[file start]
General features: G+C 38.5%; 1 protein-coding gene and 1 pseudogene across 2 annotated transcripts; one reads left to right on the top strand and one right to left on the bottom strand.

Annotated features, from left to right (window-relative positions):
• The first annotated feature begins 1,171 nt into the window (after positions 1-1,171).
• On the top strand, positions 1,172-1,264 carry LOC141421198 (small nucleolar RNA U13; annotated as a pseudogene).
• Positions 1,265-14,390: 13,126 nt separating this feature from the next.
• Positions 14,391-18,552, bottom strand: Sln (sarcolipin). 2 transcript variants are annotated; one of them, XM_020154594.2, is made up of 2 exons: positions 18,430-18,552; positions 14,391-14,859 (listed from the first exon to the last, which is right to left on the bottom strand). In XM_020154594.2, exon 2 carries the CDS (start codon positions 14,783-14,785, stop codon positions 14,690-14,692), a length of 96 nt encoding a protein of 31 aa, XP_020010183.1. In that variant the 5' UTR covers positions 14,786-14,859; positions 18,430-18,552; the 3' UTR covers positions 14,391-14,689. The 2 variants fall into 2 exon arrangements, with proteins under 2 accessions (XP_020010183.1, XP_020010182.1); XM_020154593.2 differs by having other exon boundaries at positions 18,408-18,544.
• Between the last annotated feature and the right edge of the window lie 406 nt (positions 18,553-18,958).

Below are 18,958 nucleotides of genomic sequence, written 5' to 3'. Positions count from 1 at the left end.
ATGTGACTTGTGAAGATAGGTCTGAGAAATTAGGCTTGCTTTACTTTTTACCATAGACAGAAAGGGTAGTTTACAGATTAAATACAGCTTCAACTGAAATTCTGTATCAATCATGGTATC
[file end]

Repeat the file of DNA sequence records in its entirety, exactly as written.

General features: G+C 38.5%; 1 protein-coding gene and 1 pseudogene across 2 annotated transcripts; one reads left to right on the top strand and one right to left on the bottom strand.

Annotated features, from left to right (window-relative positions):
• The first annotated feature begins 1,171 nt into the window (after positions 1-1,171).
• On the top strand, positions 1,172-1,264 carry LOC141421198 (small nucleolar RNA U13; annotated as a pseudogene).
• Positions 1,265-14,390: 13,126 nt separating this feature from the next.
• Positions 14,391-18,552, bottom strand: Sln (sarcolipin). 2 transcript variants are annotated; one of them, XM_020154594.2, is made up of 2 exons: positions 18,430-18,552; positions 14,391-14,859 (listed from the first exon to the last, which is right to left on the bottom strand). In XM_020154594.2, exon 2 carries the CDS (start codon positions 14,783-14,785, stop codon positions 14,690-14,692), a length of 96 nt encoding a protein of 31 aa, XP_020010183.1. In that variant the 5' UTR covers positions 14,786-14,859; positions 18,430-18,552; the 3' UTR covers positions 14,391-14,689. The 2 variants fall into 2 exon arrangements, with proteins under 2 accessions (XP_020010183.1, XP_020010182.1); XM_020154593.2 differs by having other exon boundaries at positions 18,408-18,544.
• Between the last annotated feature and the right edge of the window lie 406 nt (positions 18,553-18,958).

Below are 18,958 nucleotides of genomic sequence, written 5' to 3'. Positions count from 1 at the left end.
ATGTGACTTGTGAAGATAGGTCTGAGAAATTAGGCTTGCTTTACTTTTTACCATAGACAGAAAGGGTAGTTTACAGATTAAATACAGCTTCAACTGAAATTCTGTATCAATCATGGTATC